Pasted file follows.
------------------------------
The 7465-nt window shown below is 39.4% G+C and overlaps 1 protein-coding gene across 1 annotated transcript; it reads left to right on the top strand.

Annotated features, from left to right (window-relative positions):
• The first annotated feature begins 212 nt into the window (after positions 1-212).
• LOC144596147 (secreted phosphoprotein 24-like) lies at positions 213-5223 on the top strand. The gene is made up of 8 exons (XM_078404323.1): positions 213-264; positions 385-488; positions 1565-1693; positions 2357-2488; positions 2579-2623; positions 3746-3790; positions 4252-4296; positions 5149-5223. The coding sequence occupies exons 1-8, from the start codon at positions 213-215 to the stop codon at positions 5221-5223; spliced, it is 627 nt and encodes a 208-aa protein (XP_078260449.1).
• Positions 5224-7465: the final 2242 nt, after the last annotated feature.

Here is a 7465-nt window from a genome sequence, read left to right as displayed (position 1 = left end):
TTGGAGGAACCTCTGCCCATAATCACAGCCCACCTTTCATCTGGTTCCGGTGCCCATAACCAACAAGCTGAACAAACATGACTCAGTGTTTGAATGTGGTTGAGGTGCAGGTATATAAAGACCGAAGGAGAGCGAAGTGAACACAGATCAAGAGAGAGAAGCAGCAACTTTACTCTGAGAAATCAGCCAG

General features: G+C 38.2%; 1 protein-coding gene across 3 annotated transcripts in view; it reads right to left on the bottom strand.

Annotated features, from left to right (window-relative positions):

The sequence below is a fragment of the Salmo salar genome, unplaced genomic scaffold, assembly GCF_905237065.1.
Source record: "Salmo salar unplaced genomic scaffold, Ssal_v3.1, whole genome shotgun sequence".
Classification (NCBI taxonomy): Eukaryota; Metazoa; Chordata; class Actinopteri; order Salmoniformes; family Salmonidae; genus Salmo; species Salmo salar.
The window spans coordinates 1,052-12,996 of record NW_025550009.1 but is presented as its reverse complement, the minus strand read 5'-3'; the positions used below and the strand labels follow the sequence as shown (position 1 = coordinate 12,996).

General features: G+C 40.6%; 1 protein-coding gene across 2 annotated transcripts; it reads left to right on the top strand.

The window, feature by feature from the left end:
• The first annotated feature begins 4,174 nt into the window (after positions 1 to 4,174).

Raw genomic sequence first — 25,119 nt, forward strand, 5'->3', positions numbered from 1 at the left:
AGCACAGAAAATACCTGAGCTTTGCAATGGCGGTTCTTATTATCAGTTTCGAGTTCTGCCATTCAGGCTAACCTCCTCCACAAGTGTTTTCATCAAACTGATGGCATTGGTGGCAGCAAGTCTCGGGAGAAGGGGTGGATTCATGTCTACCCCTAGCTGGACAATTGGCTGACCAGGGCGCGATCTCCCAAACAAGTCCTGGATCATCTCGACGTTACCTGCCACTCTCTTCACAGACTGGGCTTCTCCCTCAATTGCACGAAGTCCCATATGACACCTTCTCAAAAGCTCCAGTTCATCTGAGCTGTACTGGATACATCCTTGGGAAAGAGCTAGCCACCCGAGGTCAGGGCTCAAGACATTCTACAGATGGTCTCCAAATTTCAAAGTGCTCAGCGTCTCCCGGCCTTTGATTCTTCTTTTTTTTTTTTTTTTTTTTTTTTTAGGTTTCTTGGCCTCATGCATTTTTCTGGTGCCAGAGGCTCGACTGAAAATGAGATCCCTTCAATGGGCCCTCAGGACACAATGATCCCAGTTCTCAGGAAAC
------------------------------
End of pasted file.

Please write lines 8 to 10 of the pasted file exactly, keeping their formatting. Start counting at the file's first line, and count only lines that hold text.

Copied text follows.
General features: G+C 38.2%; 1 protein-coding gene across 3 annotated transcripts in view; it reads right to left on the bottom strand.

Annotated features, from left to right (window-relative positions):

The sequence below is a fragment of the Salmo salar genome, unplaced genomic scaffold, assembly GCF_905237065.1.